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The ABCs of Dealing With Domestic Violence

Domestic violence was a part of my family's life for years. When I made the decision to leave with my children, I had to rely on the law to provide the protection we needed. Sometimes, the system does not work as fast as we want. I soon learned that going at it alone without any guidance caused significant delays. I created this blog to help others who are seeking legal means to deal with an abusive ex. By making the right moves, it is possible to get the necessary protections in place so that you can also live a happier and healthier life.


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The ABCs of Dealing With Domestic Violence

Can I Be Bailed Out Of Jail After A Failure To Appear?

by Gina Hill

It's always a bad idea to fail to appear in court when you have been bailed out of jail. By doing so, you will then face potential legal consequences and it will be more difficult to receive bail in the future. However, you might be able to obtain a failure to appear bail bond.

Failure to Appear

When you are released from jail on bail, you will be given a series of pre-trial conditions that you are required to meet. Almost always, you will be required to appear in court when required. If you fail to appear in court, a warrant will be issued for your arrest.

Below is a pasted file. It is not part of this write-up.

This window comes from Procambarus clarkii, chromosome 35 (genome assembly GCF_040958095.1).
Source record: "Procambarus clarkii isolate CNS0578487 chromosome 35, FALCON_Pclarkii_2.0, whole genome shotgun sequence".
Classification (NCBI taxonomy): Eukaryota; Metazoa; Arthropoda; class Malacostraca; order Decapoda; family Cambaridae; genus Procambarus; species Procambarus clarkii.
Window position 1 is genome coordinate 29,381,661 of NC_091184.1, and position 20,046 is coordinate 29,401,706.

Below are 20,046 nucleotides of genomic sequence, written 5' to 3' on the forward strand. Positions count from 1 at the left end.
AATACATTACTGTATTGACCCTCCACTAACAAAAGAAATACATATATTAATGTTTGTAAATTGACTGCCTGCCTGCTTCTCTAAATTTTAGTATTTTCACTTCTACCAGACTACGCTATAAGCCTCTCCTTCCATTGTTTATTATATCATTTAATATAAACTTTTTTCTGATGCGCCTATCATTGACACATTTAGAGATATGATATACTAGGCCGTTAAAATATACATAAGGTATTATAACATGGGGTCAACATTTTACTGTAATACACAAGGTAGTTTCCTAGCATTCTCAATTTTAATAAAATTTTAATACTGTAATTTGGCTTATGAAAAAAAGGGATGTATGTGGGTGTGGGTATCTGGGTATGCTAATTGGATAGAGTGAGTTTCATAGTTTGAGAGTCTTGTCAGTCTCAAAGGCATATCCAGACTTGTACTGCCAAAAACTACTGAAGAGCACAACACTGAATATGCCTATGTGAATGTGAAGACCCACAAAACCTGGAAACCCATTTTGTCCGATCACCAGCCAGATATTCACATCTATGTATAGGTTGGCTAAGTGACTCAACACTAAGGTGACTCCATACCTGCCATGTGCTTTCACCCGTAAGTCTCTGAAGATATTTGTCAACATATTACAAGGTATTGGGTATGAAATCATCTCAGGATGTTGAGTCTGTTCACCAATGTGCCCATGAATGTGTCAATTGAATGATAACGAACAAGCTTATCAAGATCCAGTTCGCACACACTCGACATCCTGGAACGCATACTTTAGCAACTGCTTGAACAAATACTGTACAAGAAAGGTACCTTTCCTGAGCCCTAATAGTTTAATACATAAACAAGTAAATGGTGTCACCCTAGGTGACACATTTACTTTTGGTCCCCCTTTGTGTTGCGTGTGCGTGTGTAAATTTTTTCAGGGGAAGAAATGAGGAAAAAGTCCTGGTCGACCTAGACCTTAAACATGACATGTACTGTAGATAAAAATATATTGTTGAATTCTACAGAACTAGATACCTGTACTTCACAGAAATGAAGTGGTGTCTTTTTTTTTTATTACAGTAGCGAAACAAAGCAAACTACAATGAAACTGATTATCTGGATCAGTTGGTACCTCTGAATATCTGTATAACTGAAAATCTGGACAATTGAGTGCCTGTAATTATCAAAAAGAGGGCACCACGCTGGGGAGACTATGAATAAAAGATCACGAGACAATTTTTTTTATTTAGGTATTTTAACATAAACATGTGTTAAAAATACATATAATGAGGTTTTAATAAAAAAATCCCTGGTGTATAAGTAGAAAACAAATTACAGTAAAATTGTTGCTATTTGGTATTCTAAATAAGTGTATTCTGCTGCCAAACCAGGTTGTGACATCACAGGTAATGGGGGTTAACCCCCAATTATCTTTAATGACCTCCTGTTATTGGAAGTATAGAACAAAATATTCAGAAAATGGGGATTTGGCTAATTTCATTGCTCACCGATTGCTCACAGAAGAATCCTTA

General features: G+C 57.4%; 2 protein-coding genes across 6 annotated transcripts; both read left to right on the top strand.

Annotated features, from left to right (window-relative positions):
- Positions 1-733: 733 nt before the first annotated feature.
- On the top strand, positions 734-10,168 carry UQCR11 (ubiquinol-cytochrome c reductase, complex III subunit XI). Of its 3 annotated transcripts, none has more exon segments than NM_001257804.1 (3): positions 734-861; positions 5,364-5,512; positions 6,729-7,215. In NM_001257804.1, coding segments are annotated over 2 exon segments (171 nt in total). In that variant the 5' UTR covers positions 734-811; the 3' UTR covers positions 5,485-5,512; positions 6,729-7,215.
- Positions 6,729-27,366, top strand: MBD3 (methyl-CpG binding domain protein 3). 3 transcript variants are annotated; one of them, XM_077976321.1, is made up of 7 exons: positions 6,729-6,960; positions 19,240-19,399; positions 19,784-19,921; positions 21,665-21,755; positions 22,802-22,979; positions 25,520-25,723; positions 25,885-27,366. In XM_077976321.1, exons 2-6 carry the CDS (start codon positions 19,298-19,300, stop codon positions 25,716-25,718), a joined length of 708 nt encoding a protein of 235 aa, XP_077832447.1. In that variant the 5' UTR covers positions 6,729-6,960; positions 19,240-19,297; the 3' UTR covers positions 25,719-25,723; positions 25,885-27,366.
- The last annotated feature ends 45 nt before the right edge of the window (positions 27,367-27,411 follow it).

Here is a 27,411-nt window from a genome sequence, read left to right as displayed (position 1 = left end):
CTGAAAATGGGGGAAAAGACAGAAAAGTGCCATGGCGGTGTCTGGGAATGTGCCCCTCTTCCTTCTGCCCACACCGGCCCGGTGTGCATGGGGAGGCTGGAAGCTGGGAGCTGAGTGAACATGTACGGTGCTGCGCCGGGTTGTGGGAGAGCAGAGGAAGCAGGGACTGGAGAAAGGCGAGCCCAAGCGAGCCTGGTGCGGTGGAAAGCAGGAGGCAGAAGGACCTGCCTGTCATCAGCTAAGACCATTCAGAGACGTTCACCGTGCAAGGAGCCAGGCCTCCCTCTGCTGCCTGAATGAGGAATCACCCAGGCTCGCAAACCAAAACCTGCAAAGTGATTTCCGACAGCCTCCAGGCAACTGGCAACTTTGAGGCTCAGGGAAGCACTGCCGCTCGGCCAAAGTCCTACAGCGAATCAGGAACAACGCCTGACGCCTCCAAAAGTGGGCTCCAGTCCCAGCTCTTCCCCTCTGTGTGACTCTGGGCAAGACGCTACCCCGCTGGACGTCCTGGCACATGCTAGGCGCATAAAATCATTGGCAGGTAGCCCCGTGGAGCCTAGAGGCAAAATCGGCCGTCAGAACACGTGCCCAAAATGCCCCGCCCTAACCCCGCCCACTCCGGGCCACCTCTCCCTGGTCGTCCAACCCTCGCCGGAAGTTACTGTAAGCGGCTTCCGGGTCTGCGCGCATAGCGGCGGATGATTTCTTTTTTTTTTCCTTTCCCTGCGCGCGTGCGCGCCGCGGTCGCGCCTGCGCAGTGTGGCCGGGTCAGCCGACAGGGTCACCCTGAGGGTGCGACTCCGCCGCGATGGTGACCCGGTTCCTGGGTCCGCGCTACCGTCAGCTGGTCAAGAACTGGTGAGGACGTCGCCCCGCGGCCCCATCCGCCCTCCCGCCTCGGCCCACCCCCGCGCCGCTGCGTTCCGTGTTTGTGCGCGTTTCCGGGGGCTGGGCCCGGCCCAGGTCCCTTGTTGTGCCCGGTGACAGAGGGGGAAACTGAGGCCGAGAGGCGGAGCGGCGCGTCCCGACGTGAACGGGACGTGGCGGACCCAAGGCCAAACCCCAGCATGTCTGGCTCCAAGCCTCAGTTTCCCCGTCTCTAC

Extenuating Circumstances

In some cases, there might be extenuating circumstances. For example, there might have been a natural disaster that prevented you from making it to your court appearance. 

Posting Bail Again

After you have been re-arrested after failing to appear in court, you will be given a second opportunity to post bail in some cases. This is at the discretion of the judge. If the judge decides that you are allowed to post bail, you may be required to obtain a failure to appear bond. This is more expensive than a conventional bond.

However, you will not have to pay for the entire bail yourself. Make sure to contact a family member after you have been arrested and they will be able to assist you in getting bailed out of jail. Your love done will only need to pay for a portion of the bail as a fee and the rest will be paid for by the failure to appear bail bondsman. 


In some cases, the individual who vouches for you will need to put a valuable up as collateral. For example, they may need to put up the deed to their house or the title of their car. This is to help make sure that the bondsman will be compensated in the event that you jump bail. However, in some cases, collateral is not necessary and your loved one will instead be able to rely on their credit score.

Why You Should Post Bail Again

If you lose your case, you might face a longer jail sentence because you did not appear originally in court. Therefore, it's a good idea to use your time, after bailing yourself out of jail, to work with an attorney so you can build a solid case.

For more information, contact a company like U.S. Bonding Co.